until about 20 years before Johann's birth, his village had no school.
Most children were unable to read or write. But a school was there
for Johann. He and the 80 other children in the school learned their
"3 Rs," plus the essentials of fruit growing and bee keeping.
The only teacher in the school, Thomas Makitta,
was quick to realize that Johann had special ability, being what
we would call today as "gifted and talented." Johann had
heard about a more exciting school at Leipnik, a town about 13 miles
away. It was much like today's Middle Schools. Two boys
in Heinzendorf were going to this school and on their vacations
they impressed Johann and the other local children with all the
new things they were learning.
Johann and his teacher pleaded with the parents
to send him off to this school. Johann's father wanted him to stay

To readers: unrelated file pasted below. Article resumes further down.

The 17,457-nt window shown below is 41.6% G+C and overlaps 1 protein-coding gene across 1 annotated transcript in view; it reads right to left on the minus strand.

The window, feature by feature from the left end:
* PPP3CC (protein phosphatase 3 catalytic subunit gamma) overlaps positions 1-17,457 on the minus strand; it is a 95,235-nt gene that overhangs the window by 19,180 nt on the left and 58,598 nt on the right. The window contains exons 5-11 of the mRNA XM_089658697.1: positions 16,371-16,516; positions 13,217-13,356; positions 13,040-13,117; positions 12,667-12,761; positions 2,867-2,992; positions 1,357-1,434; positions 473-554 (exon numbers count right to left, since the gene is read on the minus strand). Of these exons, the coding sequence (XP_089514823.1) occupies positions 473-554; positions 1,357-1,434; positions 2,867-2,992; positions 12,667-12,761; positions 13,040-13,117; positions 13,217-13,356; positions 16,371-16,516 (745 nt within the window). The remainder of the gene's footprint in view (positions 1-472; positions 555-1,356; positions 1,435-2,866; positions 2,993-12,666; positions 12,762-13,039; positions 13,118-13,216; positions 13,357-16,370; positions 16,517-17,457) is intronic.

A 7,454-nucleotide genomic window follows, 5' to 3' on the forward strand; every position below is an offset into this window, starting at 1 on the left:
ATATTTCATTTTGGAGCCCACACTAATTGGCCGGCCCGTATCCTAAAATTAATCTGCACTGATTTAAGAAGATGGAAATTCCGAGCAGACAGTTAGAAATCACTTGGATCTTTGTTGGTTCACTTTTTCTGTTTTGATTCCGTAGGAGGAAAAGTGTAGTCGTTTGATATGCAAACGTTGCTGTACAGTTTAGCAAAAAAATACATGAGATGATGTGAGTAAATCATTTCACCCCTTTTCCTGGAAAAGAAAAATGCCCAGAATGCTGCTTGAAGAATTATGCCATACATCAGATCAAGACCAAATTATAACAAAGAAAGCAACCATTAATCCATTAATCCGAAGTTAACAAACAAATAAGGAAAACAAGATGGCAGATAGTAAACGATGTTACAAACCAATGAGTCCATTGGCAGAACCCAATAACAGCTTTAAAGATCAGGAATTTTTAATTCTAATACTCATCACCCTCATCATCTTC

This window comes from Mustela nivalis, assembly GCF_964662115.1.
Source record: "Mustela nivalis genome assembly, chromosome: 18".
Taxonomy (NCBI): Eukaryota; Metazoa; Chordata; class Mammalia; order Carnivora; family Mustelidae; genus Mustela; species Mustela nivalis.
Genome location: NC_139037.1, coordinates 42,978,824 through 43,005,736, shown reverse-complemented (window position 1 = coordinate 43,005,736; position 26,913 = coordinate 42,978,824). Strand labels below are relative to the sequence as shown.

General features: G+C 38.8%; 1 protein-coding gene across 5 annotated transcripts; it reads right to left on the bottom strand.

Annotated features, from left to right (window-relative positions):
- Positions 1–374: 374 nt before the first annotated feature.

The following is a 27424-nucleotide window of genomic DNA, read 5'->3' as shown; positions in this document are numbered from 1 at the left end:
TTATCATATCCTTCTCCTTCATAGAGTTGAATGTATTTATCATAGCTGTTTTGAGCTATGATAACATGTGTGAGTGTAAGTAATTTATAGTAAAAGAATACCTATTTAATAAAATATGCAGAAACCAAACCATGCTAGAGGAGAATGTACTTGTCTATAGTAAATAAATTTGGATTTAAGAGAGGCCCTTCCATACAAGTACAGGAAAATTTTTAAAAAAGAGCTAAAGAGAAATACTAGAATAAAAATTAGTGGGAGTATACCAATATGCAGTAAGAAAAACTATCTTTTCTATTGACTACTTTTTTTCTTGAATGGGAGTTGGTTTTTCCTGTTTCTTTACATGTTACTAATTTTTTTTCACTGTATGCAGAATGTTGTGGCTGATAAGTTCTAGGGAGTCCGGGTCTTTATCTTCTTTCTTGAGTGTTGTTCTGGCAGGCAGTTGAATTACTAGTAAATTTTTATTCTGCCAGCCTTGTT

on the farm and be prepared to run it upon inheritance. But
his father also knew that education was the only way Johann would
escape from the narrow and hard life of a peasant. In those times,
the peasants were partial slaves, being required to work three days
a week for the Lord of the Manor.
So, Johann did go to this larger school, and he
quickly achieved top-of-the-class standing.
order to go to college, Johann had to work to pay the bills. He
tried to get work as a private tutor, but failed because of lack
of friends and contacts with people who could give him recommendations.
He became so stressed that he became sick and had to go back home
to recuperate. It took a year before he was well enough to go back
to college. Even after he went back, his health broke down again
and again. He had to drop out after the first two years. His college
professor, Friederick Franz, had taught at the Augustinian monastery
in Brno and had been asked to become a scout for promising candidates.
He was impressed with Johann, whom he described as "a young
man of very solid character. In my own branch (of science) he is
almost the best."